Public Policy Implications of Trait Theoryp. 166
Summaryp. 167
Thinking Like a Criminologistp. 167
Key Termsp. 168
Critical Thinking Questionsp. 169
Notesp. 169
Social Structure Theoriesp. 176
Introductionp. 177
Socioeconomic Structure and Crimep. 177
Social Structure Theoriesp. 180
Social Disorganization Theoryp. 182
Strain Theoriesp. 192
Cultural Deviance Theoryp. 199
Social Structure Theory and Public Policyp. 204
Summaryp. 205
Thinking Like a Criminologistp. 207
Key Termsp. 208
Critical Thinking Questionsp. 208
Notesp. 208
Social Process Theoriesp. 213
Introductionp. 214
Socialization and Crimep. 214
Social Learning Theoryp. 220
Social Control Theoryp. 227
Social Reaction Theoryp. 232
Evaluating Social Process Theoriesp. 237
Social Process Theories and Public Policyp. 238
Summaryp. 240
Thinking Like a Criminologistp. 241
Key Termsp. 242
Critical Thinking Questionsp. 242
Notesp. 242
Conflict Theoryp. 248
Introductionp. 249
Marxist Thoughtp. 251
Developing a Conflict Theory of Crimep. 253
Conflict Theoryp. 254
Marxist Criminologyp. 258
Emerging Forms of Conflict Theoryp. 264
Social Conflict Theory and Public Policyp. 270
Summaryp. 275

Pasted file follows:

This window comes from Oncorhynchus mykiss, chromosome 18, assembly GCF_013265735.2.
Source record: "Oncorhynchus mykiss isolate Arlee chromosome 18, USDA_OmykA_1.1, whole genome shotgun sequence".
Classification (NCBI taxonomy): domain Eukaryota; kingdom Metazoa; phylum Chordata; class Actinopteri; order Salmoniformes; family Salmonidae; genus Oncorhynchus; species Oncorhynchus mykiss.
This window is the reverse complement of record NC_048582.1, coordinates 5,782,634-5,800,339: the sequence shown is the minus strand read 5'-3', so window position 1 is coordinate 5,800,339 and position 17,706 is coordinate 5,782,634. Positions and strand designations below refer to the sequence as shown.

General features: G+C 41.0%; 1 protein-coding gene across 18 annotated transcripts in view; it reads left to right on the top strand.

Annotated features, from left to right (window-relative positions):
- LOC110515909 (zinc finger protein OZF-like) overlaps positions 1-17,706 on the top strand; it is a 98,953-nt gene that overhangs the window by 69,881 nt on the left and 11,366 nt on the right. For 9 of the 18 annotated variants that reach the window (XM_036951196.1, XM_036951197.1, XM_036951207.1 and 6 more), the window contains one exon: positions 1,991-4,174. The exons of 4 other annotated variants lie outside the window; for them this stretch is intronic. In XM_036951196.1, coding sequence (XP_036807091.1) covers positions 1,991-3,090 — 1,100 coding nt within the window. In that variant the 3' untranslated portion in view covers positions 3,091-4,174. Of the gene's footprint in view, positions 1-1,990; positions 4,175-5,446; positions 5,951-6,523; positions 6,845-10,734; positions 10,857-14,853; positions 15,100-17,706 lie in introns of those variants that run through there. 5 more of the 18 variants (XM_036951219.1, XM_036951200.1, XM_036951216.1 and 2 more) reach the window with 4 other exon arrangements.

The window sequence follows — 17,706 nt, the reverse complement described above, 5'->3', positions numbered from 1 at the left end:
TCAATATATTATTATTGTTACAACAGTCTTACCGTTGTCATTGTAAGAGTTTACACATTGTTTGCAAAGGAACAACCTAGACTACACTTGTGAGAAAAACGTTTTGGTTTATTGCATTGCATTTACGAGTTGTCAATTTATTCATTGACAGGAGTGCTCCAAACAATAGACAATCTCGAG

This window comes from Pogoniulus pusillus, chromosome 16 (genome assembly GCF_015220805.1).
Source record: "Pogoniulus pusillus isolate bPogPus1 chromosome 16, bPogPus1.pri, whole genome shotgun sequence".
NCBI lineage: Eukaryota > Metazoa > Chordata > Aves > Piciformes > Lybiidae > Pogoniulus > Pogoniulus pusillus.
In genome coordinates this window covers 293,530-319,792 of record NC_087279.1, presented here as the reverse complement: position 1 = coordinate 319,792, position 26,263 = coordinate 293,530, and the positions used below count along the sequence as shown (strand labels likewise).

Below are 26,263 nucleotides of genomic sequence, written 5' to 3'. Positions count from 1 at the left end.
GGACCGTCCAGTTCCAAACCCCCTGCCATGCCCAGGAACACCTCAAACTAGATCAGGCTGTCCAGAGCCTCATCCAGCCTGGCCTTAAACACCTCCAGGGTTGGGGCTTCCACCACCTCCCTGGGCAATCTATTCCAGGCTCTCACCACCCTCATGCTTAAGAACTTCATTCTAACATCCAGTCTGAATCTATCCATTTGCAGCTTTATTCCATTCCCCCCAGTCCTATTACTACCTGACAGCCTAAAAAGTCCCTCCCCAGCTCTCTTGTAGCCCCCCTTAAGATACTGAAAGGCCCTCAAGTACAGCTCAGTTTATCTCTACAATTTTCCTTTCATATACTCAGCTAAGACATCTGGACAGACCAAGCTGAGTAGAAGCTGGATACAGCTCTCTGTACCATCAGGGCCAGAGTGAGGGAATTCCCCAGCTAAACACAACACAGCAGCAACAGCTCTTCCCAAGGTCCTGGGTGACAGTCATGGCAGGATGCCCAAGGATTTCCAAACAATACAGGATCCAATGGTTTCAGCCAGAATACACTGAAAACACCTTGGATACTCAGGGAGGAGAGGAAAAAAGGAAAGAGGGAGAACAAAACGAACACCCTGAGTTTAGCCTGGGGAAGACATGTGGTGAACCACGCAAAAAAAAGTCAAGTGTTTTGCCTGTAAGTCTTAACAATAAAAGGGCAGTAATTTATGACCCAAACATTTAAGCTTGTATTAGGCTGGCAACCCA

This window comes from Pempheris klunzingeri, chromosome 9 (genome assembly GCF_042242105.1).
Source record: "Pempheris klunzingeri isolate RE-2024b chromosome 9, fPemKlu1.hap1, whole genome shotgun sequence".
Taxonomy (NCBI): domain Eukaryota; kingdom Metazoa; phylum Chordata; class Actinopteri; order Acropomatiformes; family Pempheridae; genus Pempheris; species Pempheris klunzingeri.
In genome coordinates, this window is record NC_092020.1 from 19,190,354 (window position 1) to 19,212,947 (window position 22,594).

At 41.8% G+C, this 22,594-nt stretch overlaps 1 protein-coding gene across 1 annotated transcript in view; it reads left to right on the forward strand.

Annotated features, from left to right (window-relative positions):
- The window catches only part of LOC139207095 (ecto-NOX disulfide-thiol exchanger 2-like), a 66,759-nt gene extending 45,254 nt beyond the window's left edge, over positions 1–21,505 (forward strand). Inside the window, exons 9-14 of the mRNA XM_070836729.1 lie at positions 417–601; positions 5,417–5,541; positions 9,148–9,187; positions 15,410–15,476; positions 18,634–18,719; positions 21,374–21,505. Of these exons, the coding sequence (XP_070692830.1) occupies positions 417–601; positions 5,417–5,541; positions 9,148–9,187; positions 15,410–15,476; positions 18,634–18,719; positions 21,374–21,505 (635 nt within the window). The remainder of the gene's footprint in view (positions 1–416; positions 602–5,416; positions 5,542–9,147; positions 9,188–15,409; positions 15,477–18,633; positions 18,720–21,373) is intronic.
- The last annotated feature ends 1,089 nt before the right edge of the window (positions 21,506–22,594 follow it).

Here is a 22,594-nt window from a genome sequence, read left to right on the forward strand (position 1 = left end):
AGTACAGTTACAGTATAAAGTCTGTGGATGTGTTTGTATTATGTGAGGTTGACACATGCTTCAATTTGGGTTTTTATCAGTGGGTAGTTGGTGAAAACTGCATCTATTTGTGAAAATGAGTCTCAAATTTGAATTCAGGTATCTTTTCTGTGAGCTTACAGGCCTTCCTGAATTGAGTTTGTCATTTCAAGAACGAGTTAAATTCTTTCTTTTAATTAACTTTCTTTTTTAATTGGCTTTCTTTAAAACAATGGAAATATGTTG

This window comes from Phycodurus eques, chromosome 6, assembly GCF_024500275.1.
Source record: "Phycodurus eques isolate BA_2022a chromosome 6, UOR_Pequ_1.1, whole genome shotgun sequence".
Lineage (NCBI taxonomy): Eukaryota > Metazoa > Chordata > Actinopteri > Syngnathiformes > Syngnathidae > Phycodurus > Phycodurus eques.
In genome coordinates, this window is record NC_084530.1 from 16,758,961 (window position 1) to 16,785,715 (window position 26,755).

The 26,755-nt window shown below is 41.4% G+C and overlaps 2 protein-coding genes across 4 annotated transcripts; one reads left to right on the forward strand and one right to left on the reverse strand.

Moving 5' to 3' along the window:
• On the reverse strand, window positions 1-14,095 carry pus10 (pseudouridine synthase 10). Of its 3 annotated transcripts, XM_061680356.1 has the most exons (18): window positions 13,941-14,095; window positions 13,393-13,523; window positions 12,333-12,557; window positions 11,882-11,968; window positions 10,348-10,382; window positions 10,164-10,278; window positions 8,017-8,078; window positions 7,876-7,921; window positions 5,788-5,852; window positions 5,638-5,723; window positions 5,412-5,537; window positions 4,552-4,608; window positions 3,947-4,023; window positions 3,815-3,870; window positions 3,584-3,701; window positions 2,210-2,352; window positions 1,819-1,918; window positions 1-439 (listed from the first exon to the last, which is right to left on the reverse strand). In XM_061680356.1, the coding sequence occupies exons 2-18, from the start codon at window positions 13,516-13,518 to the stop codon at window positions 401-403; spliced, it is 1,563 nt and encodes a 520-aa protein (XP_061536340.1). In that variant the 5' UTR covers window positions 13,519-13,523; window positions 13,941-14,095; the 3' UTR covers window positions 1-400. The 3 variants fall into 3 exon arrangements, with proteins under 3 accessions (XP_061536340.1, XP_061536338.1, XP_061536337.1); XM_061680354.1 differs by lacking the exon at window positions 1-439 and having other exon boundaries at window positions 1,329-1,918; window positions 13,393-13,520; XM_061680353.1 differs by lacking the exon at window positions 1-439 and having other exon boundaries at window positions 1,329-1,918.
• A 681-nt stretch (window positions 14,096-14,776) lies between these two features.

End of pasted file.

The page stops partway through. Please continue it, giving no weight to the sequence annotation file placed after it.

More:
Thinking Like a Criminologistp. 276
Key Termsp. 276
Critical Thinking Questionsp. 277
Notesp. 277
Developmental Theories: Life Course and Latent Traitp. 281
Introductionp. 282
The Life Course Viewp. 283
Theories of the Criminal Life Coursep. 290
Latent Trait Viewp. 300
Latent Trait Theoriesp. 302
Evaluating Developmental Theoriesp. 310
Summaryp. 311
Thinking Like a Criminologistp. 311
Key Termsp. 312
Critical Thinking Questionsp. 313
Notesp. 313
Crime Typologies
Violent Crime: From Street Crime to Terrorismp. 320
Introductionp. 321
The Roots of Violencep. 321
Forcible Rapep. 328
Murder and Homicidep. 336
Assault and Batteryp. 343
Robberyp. 346
Emerging Forms of Interpersonal Violencep. 348
Terrorismp. 354
Summaryp. 363
Thinking Like a Criminologistp. 364
Key Termsp. 364
Critical Thinking Questionsp. 365
Notesp. 365
Property Crimesp. 371
Introductionp. 372
A Brief History of Theftp. 372
Modern Thievesp. 374
Larceny/Theftp. 379
Burglaryp. 386
Arsonp. 390
Summaryp. 391
Thinking Like a Criminologistp. 392
Key Termsp. 392
Critical Thinking Questionsp. 393
Notesp. 393
Enterprise Crime: White-Collar Crime, Cybercrime, and Organized Crimep. 395
Introductionp. 396
White-Collar Crimep. 397
Components of White-Collar Crimep. 398
Causes of White-Collar Crimep. 408
White-Collar Law Enforcement Systemsp. 411
Cybercrimep. 413
Organized Crimep. 417
Summaryp. 424
Thinking Like a Criminologistp. 425
Key Termsp. 425
Critical Thinking Questionsp. 426
Notesp. 426
Public Order Crimesp. 430
Introductionp. 431
Law and Moralityp. 431
Homosexualityp. 434
Paraphiliasp. 436
Prostitutionp. 437
Pornographyp. 441
Substance Abusep. 446
Summaryp. 463
Thinking Like a Criminologistp. 463
Key Termsp. 464
Critical Thinking Questionsp. 464
Notesp. 464
Glossaryp. 471
Table of Casesp. 485
Name Indexp. 486
Subject Indexp. 504
Photo Creditsp. 521
Table of Contents provided by Rittenhouse. All Rights Reserved.